[eDebate] Is it time to get away from Policy debate?

scottelliott at grandecom.net scottelliott
Thu Apr 9 08:30:27 CDT 2009


I was never good at the line by line, so I will just cut to the chase.

JP's example of the U.S. war in Iraq proves my point. I just do not think the
pleathora of arguments he makes are indeed arguments in favor of the current
topic selection/drafting process. I AGREE that we should have debated that the
USFG should have changed its policy toward Iraq. Yep, you are right. You win
this minor point. But, in the end, this is nothing more than a red herring at
best, and an argument for changing how we debate at worst.

The Pepsi Challenge: Frame the "Get the U.S. out of Iraq" issue as a year long
policy topic that would make it through a community vote.

It will not happen for the following reasons:

1) it is no longer timely. At best, the only way to debate this now would be as
a counter-factual/alternative format resolution (i.e. a proposition of fact as
in "we should have not invaded Iraq, etc.)

2) It would not stand up under a year long topic debate (old school CEDA
semester long topic...it would have been a great series of debates and would
have made for a great Nationals Final round five years ago)


My original examples of absolutely fundamental global problems still stand. I
will narrow the discussion down to just one--global climate change.

Yep, Barak Obama is now proposing that we shoot more pollution into the
atmosphere to stop global warming. There are many USFG proposals out there.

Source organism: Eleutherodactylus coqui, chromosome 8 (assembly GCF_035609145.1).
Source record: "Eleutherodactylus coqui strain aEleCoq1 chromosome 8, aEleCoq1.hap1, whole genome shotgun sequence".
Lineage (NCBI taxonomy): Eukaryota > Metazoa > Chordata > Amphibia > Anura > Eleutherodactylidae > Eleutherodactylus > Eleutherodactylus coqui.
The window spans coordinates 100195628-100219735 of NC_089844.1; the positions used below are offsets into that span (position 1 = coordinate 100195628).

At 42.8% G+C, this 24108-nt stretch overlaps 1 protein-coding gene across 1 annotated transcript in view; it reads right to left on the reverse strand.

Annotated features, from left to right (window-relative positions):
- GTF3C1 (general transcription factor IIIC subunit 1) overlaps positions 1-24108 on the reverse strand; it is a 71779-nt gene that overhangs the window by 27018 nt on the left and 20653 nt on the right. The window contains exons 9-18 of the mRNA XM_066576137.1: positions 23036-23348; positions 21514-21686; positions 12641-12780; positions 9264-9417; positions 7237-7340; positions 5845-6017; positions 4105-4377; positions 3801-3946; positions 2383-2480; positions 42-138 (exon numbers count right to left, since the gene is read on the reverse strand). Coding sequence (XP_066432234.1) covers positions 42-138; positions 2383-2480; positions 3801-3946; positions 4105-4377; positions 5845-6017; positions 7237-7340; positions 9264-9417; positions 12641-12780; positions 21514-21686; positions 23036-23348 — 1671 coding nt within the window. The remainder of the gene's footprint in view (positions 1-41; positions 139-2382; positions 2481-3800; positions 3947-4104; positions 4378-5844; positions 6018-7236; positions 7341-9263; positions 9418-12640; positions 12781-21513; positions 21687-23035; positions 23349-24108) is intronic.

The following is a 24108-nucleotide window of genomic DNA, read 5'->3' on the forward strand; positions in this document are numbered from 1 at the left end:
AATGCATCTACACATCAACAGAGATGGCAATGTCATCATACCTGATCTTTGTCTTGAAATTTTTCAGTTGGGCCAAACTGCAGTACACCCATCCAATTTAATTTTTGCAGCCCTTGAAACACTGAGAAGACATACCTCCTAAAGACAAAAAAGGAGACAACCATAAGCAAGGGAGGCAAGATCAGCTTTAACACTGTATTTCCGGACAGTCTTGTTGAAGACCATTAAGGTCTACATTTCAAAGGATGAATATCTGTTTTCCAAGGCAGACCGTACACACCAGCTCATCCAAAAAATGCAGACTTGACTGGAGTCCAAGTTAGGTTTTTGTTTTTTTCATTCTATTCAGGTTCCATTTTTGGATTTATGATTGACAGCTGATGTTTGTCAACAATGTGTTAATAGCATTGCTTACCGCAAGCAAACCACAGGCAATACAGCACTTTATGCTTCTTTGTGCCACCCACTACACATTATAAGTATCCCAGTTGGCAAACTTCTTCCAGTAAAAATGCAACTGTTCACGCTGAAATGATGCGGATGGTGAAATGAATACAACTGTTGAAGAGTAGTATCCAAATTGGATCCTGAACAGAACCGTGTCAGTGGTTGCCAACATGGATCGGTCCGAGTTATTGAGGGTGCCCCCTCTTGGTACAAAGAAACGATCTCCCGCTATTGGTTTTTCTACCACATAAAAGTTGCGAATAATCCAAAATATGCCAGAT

But, you and I, and I think the rest of the coaches out there, know that it is
a waste of time to try to frame a climate change topic under the current USFG
agent of action resolution format. Why? because you can never actually debate
the root issue with a topical plan that solves. China and India  will negate
solvency if you focus on an USFG single shot plan. The literature does not
support U.S. unilateral action. The way in which the game of policy debate is
played means that the Affirmative is at a strategic disadvantage from the jump.

Consequently, I do not bother writing a topic paper on the issue. So many
problems in the world that need more in depth discussion by our students.
However, the focus on single shot policy prescriptions by a government that
represents only 300 million out of 6.5 Billion people, reduces these
discussions to mere peripheral issues. We end up debating shitty politics
debates, stupid PIC's and state counter-plans.

For what purpose? So, coaches and judges are "comfortable" shining the turd that
is policy debate? Why not be uncomfortable? Why not debate the "whole rez?" Why
not have our students focus on depth of arguments and issues rather than focus
on technique and strategy?

Your point about Iraq is nice. But, even it does not fit within the current
model of policy debate resolutions. If you can turn your talents toward finding
ways in which USFG single agent/single shot plans can address the issues like
climate change, postmodernity, science and technology development, I would love
to see it. As it stands now, we end up debating the same stuff every year--we
just insert a different jumping off point.

Really folks, how is Russia going to be any different from  the Mid-East Topic
from two years ago or the China topic? Would it be that much different if we
inserted Latin America? I think not. I think we are collectively stuck in a rut
and it is time we allow ourselves to enter into a state of theoretical chaos.

They only loss I can see is that 20 years of PICs and framework files end up
being left at the squadroom door.

Scott






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